New cool reference story about IBM Connections and OnTime Group Calendar

Good news – yesterday night a new IBM reference story for one of our Danish customers went online. The reference is for Semler Group and talks about their adoption of Social Business using IBM Connections as a platform and how the social components from OnTime Group Calendar are central pieces in this strategy. The reference story is also available as a PDF.

Websphere Application Server WIM LDAP adapter log trace

When debugging LDAP login issues for Websphere Application Server (WAS) you’re actually debugging the WIM (Websphere Identity Manager) part of WAS. The actual login piece is part of the adapters (database, ldap, file) which is the repository specific piece that WIM delegate the actual authentication to. The best debug string to use is “com.ibm.ws.wim.adapter.ldap.*=finest” as it limits the debugging to the LDAP piece of WIM.

Setting up LDAP failover for Websphere Application Server

As you may know LDAP is crucial to Websphere Application Server (WAS) when using it for IBM Connections so it makes good sense to configure failover for LDAP. If the LDAP server becomes unavailable you can no longer log in (actually you can’t even log into ISC – see Websphere Application Server Security – make sure file based auth continues if federated repository is unavailable) and WAS can have a hard time reconnecting to the LDAP. Failover is set up using either the ISC Federated Security UI or by editing wimconfig.xml directly (or using wsadmin commands). Using wimconfig.xml have some advantages as you can set some additional parameters. The screenshot below shows a secondary LDAP server added to the ISC.

Editing wimconfig.xml (see the wim/config-subdirectory of the cell configuration directory e.g. c:wasprofilesdmgrconfigcellsLCCell01wimconfigwimconfig.xml) is easy as well. You simply add an additional LDAP server to the config:ldapServers tag as shown below. The parameters in bold can be used to make sure that WAS return to the primary LDAP server (first listed) and optionally what the poll time should be (in minutes).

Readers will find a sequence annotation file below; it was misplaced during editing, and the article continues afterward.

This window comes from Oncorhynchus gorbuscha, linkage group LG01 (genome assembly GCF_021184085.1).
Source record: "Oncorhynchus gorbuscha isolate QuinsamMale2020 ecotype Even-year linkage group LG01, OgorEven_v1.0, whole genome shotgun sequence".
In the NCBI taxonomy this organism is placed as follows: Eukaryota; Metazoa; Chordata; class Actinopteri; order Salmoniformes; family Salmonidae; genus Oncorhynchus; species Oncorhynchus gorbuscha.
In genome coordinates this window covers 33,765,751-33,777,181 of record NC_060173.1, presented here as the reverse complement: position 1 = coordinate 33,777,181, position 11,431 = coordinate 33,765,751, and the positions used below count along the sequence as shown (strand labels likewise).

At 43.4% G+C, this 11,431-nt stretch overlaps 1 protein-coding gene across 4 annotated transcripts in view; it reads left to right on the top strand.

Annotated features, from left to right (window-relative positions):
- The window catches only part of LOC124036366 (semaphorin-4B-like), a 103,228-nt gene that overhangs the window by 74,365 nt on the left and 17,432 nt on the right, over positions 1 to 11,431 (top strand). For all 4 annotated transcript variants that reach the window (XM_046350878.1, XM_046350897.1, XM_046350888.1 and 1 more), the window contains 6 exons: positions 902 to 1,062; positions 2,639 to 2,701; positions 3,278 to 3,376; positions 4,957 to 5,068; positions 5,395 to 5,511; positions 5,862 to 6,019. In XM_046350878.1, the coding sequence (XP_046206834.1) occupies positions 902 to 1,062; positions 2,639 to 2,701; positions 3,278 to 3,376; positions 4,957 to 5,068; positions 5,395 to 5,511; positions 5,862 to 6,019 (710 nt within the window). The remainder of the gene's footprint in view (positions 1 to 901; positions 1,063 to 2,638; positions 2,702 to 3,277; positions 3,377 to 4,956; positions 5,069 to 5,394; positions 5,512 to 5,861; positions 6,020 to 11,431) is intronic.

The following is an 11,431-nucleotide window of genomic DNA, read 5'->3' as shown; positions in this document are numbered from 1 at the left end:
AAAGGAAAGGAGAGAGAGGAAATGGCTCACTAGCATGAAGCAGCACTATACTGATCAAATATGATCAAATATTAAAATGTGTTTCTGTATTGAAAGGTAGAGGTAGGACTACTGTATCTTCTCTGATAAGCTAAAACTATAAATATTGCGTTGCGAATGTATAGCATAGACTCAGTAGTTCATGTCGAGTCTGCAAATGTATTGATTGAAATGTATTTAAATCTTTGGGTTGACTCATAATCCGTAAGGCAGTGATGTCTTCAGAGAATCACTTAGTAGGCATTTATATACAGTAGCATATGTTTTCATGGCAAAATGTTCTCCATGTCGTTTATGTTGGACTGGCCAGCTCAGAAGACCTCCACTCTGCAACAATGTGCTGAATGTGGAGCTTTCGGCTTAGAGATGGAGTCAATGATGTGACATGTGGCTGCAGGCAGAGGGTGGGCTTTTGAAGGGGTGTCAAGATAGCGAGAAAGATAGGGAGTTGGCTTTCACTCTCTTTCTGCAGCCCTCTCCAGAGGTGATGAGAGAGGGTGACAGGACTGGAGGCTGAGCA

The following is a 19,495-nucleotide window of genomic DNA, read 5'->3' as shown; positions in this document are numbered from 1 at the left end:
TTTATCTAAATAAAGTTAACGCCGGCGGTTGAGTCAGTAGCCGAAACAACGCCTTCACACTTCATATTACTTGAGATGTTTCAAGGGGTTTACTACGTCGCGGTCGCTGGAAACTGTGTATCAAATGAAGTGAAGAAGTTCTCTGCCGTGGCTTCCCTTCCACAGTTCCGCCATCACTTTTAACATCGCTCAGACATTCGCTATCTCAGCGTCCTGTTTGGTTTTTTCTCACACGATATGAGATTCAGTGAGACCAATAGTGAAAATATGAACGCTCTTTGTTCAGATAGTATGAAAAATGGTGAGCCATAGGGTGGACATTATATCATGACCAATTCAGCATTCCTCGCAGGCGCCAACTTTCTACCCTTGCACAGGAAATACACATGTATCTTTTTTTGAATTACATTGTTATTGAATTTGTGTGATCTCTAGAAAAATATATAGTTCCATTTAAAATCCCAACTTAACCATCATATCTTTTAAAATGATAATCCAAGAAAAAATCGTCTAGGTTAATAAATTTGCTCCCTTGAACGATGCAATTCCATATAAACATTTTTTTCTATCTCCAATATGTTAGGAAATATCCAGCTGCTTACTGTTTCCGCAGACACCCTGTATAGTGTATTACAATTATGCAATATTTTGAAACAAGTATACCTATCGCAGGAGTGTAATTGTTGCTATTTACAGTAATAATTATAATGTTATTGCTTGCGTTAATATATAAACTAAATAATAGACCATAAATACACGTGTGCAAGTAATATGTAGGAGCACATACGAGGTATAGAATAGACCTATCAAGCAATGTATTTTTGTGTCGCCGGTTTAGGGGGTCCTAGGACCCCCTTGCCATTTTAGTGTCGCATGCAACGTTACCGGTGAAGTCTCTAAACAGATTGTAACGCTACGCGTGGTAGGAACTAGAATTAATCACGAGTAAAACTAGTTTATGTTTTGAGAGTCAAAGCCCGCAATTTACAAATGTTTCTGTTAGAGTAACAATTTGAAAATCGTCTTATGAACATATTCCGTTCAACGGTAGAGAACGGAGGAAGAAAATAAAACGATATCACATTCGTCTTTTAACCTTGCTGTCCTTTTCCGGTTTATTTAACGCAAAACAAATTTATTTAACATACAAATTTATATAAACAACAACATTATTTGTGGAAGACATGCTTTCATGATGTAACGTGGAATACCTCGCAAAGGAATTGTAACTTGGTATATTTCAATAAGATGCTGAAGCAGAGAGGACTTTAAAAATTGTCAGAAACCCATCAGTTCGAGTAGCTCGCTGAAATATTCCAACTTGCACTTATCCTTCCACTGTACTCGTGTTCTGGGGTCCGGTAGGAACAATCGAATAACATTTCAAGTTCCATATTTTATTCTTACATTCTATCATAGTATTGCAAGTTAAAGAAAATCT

<config:ldapServerConfiguration primaryServerQueryTimeInterval="15"
   returnToPrimaryServer="true"
   sslConfiguration="">
   <config:ldapServers authentication="simple" bindDN="cn=LDAP User,o=Example"
      bindPassword="{xor}removed :)" connectionPool="false" connectTimeout="0"
      derefAliases="always" referal="ignore" sslEnabled="false">
      <config:connections host="cph001.intravision.dk" port="389"/>
      <config:connections host="cph002.intravision.dk" port="389"/>
  </config:ldapServers>
</config:ldapServerConfiguration>

Full info in the info center under Primary and secondary LDAP server failover.

Looking up a datasource from an IBM Connections event handler

For a customer project I’m working on these days I’m writing an event handler for IBM Connections Profiles to integrate two profile systems in real-time using the IBM Connections 4.0 Event SPI. Pretty powerful stuff in case you’ve never looked into it.

In IBM Connections an event handler is basically just a Java bean which you register in events-config.xml to be called when certain events occur such as a profile being updated, the photo set, the photo removed etc. In this event handler I needed to contact the Profiles database which should be easy as it’s registered in JNDI in Websphere Application Server. I couldn’t however use the usual java:comp/env/jdbc/profiles resource reference as there’s no J2EE deployment description for the event handler and hence the naming context hasn’t been mapped for me.

But with Websphere Application Server being the all-purpose application server that it is, I was able to find a way to make it work anyway. It turns out that all resources are mapped into a JNDI namespace using their cell and cluster prefix as well (I was able to deduce it from the “Example: Looking up an EJB home or business interface with JNDI” page).

So to look up the jdbc/profiles data source from the Cluster1-cluster scope I simply use the following. Sweet.

try {
   InitialContext ctx = new InitialContext();
   DataSource ds = (DataSource)ctx.lookup("cell/clusters/Cluster1/jdbc/profiles");